An innovative Searanger program hosted by Charles Darwin University has provided real training and employment opportunities to participants.
After two weeks on Groote Eylandt covering navigation, boating procedures, maintenance and various other skills needed to be a coxswain, 11 Indigenous participants passed the testing 8 metre coxswain course.
CDU Lecturer in Maritime Studies, Milton Miller said the program delivered a wide range of training including driver education, coxswain training, survival at sea and occupational health and safety.
“The course equips participants with the skills to command with safety and efficiency a commercial vessel of less than 8 meters and provides employment opportunities in the small vessel sector including tourism, commercial workboats, fisheries and aquaculture.”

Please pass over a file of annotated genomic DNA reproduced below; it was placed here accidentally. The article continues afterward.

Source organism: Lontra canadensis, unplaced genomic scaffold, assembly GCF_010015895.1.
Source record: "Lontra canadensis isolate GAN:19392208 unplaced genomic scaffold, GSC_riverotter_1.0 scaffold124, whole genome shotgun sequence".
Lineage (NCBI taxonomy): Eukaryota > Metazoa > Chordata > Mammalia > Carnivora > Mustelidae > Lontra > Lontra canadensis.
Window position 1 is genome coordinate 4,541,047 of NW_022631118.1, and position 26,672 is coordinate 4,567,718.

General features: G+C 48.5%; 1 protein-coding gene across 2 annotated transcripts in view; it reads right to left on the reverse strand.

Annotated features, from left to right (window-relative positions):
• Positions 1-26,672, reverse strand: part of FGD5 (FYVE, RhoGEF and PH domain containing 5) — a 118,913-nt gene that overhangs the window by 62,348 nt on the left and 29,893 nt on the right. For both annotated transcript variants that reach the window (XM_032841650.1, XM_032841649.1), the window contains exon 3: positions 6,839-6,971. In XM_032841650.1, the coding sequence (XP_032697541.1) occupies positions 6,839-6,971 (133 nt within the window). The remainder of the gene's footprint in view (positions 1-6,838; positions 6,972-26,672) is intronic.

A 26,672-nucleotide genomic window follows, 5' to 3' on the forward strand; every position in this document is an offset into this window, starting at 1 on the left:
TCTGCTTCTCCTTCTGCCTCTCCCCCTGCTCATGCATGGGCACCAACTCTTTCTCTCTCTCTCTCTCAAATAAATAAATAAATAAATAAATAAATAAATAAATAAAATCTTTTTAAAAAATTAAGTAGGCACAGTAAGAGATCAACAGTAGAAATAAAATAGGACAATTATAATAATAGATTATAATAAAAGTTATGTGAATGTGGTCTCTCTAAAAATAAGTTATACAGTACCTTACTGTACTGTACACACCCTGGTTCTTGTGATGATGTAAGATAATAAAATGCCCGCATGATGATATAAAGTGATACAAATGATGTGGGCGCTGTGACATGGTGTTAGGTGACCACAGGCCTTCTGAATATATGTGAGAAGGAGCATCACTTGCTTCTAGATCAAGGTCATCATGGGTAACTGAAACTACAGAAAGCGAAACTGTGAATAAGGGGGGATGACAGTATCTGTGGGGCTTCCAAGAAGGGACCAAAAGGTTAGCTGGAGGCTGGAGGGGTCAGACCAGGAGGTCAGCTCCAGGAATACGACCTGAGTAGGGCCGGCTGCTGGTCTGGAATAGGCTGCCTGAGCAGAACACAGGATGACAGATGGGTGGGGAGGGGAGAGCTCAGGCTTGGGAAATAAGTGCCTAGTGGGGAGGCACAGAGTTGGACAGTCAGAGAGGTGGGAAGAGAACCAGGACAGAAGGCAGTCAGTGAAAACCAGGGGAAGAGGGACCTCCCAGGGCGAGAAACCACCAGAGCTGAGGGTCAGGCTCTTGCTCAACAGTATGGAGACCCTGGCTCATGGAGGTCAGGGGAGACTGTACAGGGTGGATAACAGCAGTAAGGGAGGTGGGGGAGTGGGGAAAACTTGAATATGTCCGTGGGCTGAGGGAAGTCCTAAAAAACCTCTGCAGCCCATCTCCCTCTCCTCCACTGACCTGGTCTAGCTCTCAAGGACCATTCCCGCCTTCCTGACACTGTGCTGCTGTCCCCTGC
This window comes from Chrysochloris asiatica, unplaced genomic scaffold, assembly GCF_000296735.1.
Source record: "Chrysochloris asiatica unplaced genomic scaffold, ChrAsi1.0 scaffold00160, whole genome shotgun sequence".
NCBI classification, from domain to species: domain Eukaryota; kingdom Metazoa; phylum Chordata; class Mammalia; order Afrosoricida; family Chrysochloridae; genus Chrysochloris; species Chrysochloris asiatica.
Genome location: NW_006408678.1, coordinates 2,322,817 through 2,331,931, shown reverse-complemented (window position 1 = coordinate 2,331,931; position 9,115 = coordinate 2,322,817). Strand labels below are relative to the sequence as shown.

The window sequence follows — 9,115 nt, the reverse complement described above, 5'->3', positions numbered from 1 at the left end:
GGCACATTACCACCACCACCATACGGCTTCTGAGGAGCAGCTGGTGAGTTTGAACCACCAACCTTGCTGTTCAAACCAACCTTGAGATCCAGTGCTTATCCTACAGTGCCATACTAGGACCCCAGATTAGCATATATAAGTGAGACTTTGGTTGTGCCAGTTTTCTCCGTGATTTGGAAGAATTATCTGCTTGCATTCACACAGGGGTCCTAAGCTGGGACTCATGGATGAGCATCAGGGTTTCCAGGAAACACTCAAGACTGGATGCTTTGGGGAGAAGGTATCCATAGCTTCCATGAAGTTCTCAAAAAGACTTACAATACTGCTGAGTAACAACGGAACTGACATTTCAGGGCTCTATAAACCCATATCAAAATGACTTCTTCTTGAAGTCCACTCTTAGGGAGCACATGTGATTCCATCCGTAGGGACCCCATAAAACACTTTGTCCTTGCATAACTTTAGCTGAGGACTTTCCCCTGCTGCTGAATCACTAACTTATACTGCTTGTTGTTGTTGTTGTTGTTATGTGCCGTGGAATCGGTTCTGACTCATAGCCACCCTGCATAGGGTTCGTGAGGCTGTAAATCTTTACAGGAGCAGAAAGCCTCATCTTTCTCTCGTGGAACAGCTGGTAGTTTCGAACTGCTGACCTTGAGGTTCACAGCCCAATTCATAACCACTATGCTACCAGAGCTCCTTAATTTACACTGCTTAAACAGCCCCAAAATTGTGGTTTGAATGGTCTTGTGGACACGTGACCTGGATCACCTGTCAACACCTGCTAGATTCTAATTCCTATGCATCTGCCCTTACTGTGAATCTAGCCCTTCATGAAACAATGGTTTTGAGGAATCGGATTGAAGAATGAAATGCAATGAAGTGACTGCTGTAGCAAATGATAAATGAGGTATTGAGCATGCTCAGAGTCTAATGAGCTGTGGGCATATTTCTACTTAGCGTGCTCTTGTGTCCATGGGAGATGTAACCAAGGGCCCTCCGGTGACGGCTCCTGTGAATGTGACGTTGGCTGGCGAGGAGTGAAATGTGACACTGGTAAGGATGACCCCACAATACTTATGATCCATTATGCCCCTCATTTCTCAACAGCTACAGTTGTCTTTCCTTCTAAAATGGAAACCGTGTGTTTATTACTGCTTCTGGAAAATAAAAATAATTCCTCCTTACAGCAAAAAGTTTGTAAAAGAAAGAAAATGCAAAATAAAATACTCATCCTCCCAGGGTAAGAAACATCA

The course also achieved a national first with participant Ida Mamarika becoming the first Indigenous woman to qualify for the 8 meter Inshore Coxswain certificate.
Mr Miller said the course also aimed at filling a need for coxswain training for students with limited literacy and numeracy.
“These are the people who will help guard our coastlines from illegal fishing and manage the environmental issues that spring up in some of the Territory’s most beautiful, if inaccessible, areas,” he said.
“Such a training scheme is based on the concept that the best people to patrol the remote coastal fringes are the people who live on the coast – the ‘saltwater people’– or traditional owners whose ancestors have been managing the environment in their own way for hundreds of years.”
Several course graduates are hoping to use their qualification to gain employment with Customs and join the frontline in patrolling the vast expanses of coast across the Territory.